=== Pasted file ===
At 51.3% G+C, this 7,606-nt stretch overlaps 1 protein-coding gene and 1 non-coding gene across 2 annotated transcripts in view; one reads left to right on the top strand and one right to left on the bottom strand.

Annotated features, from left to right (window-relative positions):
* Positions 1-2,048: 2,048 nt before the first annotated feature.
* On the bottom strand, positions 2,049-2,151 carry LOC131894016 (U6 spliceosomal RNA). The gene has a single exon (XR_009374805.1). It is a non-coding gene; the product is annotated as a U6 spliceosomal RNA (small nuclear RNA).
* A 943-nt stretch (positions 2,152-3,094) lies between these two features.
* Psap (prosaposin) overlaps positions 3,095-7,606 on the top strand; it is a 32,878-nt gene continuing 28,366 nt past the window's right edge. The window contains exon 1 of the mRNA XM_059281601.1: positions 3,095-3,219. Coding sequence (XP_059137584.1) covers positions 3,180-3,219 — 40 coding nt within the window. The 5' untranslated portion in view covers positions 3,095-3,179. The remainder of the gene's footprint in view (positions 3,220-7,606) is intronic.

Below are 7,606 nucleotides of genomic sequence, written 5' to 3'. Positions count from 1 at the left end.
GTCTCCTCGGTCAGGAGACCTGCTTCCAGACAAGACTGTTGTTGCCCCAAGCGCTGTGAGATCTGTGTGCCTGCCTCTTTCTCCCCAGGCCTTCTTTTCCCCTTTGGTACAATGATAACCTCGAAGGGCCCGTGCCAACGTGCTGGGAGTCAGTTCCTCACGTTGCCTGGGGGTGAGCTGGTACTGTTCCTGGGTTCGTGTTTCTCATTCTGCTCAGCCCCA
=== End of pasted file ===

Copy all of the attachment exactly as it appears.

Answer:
At 51.3% G+C, this 7,606-nt stretch overlaps 1 protein-coding gene and 1 non-coding gene across 2 annotated transcripts in view; one reads left to right on the top strand and one right to left on the bottom strand.

Annotated features, from left to right (window-relative positions):
* Positions 1-2,048: 2,048 nt before the first annotated feature.
* On the bottom strand, positions 2,049-2,151 carry LOC131894016 (U6 spliceosomal RNA). The gene has a single exon (XR_009374805.1). It is a non-coding gene; the product is annotated as a U6 spliceosomal RNA (small nuclear RNA).
* A 943-nt stretch (positions 2,152-3,094) lies between these two features.
* Psap (prosaposin) overlaps positions 3,095-7,606 on the top strand; it is a 32,878-nt gene continuing 28,366 nt past the window's right edge. The window contains exon 1 of the mRNA XM_059281601.1: positions 3,095-3,219. Coding sequence (XP_059137584.1) covers positions 3,180-3,219 — 40 coding nt within the window. The 5' untranslated portion in view covers positions 3,095-3,179. The remainder of the gene's footprint in view (positions 3,220-7,606) is intronic.

Below are 7,606 nucleotides of genomic sequence, written 5' to 3'. Positions count from 1 at the left end.
GTCTCCTCGGTCAGGAGACCTGCTTCCAGACAAGACTGTTGTTGCCCCAAGCGCTGTGAGATCTGTGTGCCTGCCTCTTTCTCCCCAGGCCTTCTTTTCCCCTTTGGTACAATGATAACCTCGAAGGGCCCGTGCCAACGTGCTGGGAGTCAGTTCCTCACGTTGCCTGGGGGTGAGCTGGTACTGTTCCTGGGTTCGTGTTTCTCATTCTGCTCAGCCCCA